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  • Writer's pictureLa Voz Latina

Manila Mart: A cultural oasis for Filipinos in the DMV

Written by: Zach Wandalowski 🇵🇭


Toni-Rose Bioc, owner of Manila Mart standing in the store which was strategically chosen so that it was walking distance to her elementary school. Oct.17,2023 (Nyrene Monforte)

“Anak, wait – I have something for you.”


As I left my grandmother’s southern California house to head back to Maryland, she handed me a plastic grocery bag stuffed with all the Filipino essentials sourced from the vast selection of Filipino stores and restaurants in her area. Inside the bag lie spice packets needed to make every classic dish, thin bihon rice noodles used for making pancit stir frys, and a variety of different baked goods– ensaymadas, mamon, and red bean-filled hopia to keep me satisfied for meryenda after school.


Despite my protests informing her of my already overweight bag, she found just enough space to sneak it into my extra carry-on. “You need to eat well hun,” Lola would tell me, “I’m worried about you. Take the food, you won’t be able to get it in your area.”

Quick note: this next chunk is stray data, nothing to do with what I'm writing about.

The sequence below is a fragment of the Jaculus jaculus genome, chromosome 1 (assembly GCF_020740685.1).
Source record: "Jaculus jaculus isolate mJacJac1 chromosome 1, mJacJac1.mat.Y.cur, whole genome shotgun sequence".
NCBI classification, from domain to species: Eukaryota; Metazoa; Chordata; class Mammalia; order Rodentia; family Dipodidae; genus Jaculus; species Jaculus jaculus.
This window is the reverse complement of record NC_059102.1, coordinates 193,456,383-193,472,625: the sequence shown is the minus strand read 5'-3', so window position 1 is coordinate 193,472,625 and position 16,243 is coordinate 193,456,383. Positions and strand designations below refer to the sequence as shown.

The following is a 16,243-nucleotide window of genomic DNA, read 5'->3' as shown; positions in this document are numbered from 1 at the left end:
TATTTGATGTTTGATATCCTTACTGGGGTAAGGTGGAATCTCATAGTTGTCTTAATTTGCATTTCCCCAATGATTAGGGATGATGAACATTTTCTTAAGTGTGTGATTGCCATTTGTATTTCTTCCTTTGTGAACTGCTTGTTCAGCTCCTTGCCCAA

Receiving food to bring home became a yearly tradition when visiting my Lola, a repurposing of the balikbayan tradition used to send goods back to the Philippines, instead being directed to ensuring I never went too long without eating Filipino food.


Food is the connective narrative that links together the diverse group of people spread across more than 7,000 islands of the Philippine archipelago, many of whom speak in different regional languages and have distinct cultures.


Through the cuisine, one can begin to unpack the complex history that resulted in the Filipino culture that we know today– influences from Malay and Chinese traders, more than 300 years of Spanish colonization and the enduring American presence that has loomed over the islands since the turn of the 20th century till today. And for the nearly 2 million Filipino immigrants in the U.S., the country’s fourth-largest immigrant group, food is a form of preservation of identity, culture and self in a foreign country.


In a growing community of Filipinos in the DMV, one store has taken up the mantle of being a Filipino home away from home, while also being an inviting place for all people to explore the Filipino culture headfirst through food.


Manila Mart’s story reflects the story of many Filipinos who moved to the U.S. for a better life. Owning the business served an unfilled niche in the community and allowed the Bioc family the flexibility to take care of their children.